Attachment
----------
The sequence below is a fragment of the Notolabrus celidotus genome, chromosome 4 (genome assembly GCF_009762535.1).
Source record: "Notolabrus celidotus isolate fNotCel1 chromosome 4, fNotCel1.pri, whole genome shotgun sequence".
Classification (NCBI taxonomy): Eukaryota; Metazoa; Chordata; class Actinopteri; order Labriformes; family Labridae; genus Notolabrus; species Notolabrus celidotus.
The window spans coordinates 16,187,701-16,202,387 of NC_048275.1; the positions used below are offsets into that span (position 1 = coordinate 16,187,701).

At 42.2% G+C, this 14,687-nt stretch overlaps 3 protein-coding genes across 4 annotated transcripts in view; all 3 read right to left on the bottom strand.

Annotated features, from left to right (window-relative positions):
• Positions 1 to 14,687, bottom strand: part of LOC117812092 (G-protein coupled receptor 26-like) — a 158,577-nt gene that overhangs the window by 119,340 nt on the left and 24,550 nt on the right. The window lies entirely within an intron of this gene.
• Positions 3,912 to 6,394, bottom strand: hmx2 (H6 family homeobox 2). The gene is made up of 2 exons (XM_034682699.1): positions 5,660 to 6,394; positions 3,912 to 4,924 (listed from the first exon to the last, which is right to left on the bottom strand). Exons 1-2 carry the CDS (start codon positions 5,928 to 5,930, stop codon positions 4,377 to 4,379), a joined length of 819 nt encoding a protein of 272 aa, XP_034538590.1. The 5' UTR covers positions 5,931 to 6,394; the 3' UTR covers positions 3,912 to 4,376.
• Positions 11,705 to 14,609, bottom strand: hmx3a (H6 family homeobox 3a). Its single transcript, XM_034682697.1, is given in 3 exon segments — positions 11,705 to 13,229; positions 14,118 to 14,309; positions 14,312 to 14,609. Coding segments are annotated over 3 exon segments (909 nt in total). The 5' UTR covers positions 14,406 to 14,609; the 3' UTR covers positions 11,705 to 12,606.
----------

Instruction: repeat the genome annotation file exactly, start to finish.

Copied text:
The sequence below is a fragment of the Notolabrus celidotus genome, chromosome 4 (genome assembly GCF_009762535.1).
Source record: "Notolabrus celidotus isolate fNotCel1 chromosome 4, fNotCel1.pri, whole genome shotgun sequence".
Classification (NCBI taxonomy): Eukaryota; Metazoa; Chordata; class Actinopteri; order Labriformes; family Labridae; genus Notolabrus; species Notolabrus celidotus.
The window spans coordinates 16,187,701-16,202,387 of NC_048275.1; the positions used below are offsets into that span (position 1 = coordinate 16,187,701).

At 42.2% G+C, this 14,687-nt stretch overlaps 3 protein-coding genes across 4 annotated transcripts in view; all 3 read right to left on the bottom strand.

Annotated features, from left to right (window-relative positions):
• Positions 1 to 14,687, bottom strand: part of LOC117812092 (G-protein coupled receptor 26-like) — a 158,577-nt gene that overhangs the window by 119,340 nt on the left and 24,550 nt on the right. The window lies entirely within an intron of this gene.
• Positions 3,912 to 6,394, bottom strand: hmx2 (H6 family homeobox 2). The gene is made up of 2 exons (XM_034682699.1): positions 5,660 to 6,394; positions 3,912 to 4,924 (listed from the first exon to the last, which is right to left on the bottom strand). Exons 1-2 carry the CDS (start codon positions 5,928 to 5,930, stop codon positions 4,377 to 4,379), a joined length of 819 nt encoding a protein of 272 aa, XP_034538590.1. The 5' UTR covers positions 5,931 to 6,394; the 3' UTR covers positions 3,912 to 4,376.
• Positions 11,705 to 14,609, bottom strand: hmx3a (H6 family homeobox 3a). Its single transcript, XM_034682697.1, is given in 3 exon segments — positions 11,705 to 13,229; positions 14,118 to 14,309; positions 14,312 to 14,609. Coding segments are annotated over 3 exon segments (909 nt in total). The 5' UTR covers positions 14,406 to 14,609; the 3' UTR covers positions 11,705 to 12,606.